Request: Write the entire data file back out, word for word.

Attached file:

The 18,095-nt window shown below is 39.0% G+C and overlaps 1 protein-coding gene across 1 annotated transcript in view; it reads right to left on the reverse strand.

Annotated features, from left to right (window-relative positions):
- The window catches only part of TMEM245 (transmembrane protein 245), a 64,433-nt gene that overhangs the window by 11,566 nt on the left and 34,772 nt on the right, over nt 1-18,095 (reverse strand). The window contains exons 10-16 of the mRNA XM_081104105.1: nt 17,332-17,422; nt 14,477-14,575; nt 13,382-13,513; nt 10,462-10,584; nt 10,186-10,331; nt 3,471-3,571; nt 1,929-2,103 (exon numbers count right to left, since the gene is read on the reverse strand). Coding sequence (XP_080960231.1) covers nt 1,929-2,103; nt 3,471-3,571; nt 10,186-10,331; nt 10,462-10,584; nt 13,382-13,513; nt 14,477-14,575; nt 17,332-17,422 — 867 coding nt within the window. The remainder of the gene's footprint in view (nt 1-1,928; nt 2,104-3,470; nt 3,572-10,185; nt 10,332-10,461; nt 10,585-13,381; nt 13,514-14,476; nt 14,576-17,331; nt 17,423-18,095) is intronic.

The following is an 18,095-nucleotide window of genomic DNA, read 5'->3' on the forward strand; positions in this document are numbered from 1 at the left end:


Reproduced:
The 18,095-nt window shown below is 39.0% G+C and overlaps 1 protein-coding gene across 1 annotated transcript in view; it reads right to left on the reverse strand.

Annotated features, from left to right (window-relative positions):
- The window catches only part of TMEM245 (transmembrane protein 245), a 64,433-nt gene that overhangs the window by 11,566 nt on the left and 34,772 nt on the right, over nt 1-18,095 (reverse strand). The window contains exons 10-16 of the mRNA XM_081104105.1: nt 17,332-17,422; nt 14,477-14,575; nt 13,382-13,513; nt 10,462-10,584; nt 10,186-10,331; nt 3,471-3,571; nt 1,929-2,103 (exon numbers count right to left, since the gene is read on the reverse strand). Coding sequence (XP_080960231.1) covers nt 1,929-2,103; nt 3,471-3,571; nt 10,186-10,331; nt 10,462-10,584; nt 13,382-13,513; nt 14,477-14,575; nt 17,332-17,422 — 867 coding nt within the window. The remainder of the gene's footprint in view (nt 1-1,928; nt 2,104-3,470; nt 3,572-10,185; nt 10,332-10,461; nt 10,585-13,381; nt 13,514-14,476; nt 14,576-17,331; nt 17,423-18,095) is intronic.

The following is an 18,095-nucleotide window of genomic DNA, read 5'->3' on the forward strand; positions in this document are numbered from 1 at the left end: